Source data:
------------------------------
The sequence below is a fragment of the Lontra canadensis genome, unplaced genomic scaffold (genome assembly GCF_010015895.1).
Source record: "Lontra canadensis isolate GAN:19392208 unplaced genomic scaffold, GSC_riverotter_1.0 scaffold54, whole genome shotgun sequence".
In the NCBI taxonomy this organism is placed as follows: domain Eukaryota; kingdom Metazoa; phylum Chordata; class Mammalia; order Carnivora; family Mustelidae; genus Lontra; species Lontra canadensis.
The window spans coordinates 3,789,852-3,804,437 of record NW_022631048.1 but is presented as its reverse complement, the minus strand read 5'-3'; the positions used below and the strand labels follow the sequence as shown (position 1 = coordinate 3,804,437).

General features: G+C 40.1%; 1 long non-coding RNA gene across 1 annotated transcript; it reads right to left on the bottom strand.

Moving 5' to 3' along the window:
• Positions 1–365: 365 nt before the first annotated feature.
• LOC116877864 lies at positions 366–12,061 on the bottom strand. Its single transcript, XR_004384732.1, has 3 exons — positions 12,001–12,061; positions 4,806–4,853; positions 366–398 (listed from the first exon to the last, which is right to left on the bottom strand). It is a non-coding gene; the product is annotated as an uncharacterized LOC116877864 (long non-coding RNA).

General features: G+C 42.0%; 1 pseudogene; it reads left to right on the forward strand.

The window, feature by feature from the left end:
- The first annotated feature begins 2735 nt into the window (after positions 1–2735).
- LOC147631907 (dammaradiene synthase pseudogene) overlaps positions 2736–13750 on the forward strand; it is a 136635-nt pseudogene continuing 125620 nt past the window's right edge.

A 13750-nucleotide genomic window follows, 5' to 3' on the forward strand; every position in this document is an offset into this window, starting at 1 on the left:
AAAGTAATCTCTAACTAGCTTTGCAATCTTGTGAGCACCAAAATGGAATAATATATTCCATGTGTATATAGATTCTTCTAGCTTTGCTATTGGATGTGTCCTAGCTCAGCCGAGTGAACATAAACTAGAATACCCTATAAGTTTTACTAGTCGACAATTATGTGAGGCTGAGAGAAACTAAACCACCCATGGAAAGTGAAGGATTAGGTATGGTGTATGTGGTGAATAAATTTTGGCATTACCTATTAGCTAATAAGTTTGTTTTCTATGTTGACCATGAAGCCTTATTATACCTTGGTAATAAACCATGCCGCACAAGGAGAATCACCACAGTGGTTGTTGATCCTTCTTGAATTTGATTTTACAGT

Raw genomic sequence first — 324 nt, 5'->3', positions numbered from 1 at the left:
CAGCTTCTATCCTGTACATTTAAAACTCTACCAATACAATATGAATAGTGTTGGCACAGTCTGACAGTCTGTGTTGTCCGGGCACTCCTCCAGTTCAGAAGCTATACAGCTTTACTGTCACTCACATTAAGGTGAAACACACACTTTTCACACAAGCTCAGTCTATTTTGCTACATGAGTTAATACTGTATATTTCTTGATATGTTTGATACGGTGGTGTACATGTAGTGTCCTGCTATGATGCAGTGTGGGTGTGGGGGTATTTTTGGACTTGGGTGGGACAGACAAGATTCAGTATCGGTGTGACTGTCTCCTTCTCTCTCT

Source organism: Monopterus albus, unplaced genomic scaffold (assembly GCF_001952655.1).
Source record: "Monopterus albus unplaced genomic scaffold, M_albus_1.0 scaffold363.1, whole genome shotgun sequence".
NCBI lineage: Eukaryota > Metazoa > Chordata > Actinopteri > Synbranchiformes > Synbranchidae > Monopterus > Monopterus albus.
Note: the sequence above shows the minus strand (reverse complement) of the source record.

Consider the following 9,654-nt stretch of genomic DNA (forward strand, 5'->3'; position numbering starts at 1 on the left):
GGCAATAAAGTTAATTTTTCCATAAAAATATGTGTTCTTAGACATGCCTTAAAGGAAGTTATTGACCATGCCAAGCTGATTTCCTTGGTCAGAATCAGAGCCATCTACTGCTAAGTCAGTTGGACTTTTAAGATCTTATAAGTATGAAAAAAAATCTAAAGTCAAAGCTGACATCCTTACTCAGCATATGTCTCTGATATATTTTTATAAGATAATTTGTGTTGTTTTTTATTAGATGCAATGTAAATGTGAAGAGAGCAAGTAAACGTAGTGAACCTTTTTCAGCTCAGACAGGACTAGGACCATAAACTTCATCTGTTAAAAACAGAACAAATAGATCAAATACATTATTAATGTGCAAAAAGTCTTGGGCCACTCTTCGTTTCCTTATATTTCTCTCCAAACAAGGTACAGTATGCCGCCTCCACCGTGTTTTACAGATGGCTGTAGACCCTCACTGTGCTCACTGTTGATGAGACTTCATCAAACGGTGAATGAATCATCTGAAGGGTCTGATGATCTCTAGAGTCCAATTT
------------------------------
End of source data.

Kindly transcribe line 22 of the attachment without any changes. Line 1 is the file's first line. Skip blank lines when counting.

GGCAATAAAGTTAATTTTTCCATAAAAATATGTGTTCTTAGACATGCCTTAAAGGAAGTTATTGACCATGCCAAGCTGATTTCCTTGGTCAGAATCAGAGCCATCTACTGCTAAGTCAGTTGGACTTTTAAGATCTTATAAGTATGAAAAAAAATCTAAAGTCAAAGCTGACATCCTTACTCAGCATATGTCTCTGATATATTTTTATAAGATAATTTGTGTTGTTTTTTATTAGATGCAATGTAAATGTGAAGAGAGCAAGTAAACGTAGTGAACCTTTTTCAGCTCAGACAGGACTAGGACCATAAACTTCATCTGTTAAAAACAGAACAAATAGATCAAATACATTATTAATGTGCAAAAAGTCTTGGGCCACTCTTCGTTTCCTTATATTTCTCTCCAAACAAGGTACAGTATGCCGCCTCCACCGTGTTTTACAGATGGCTGTAGACCCTCACTGTGCTCACTGTTGATGAGACTTCATCAAACGGTGAATGAATCATCTGAAGGGTCTGATGATCTCTAGAGTCCAATTT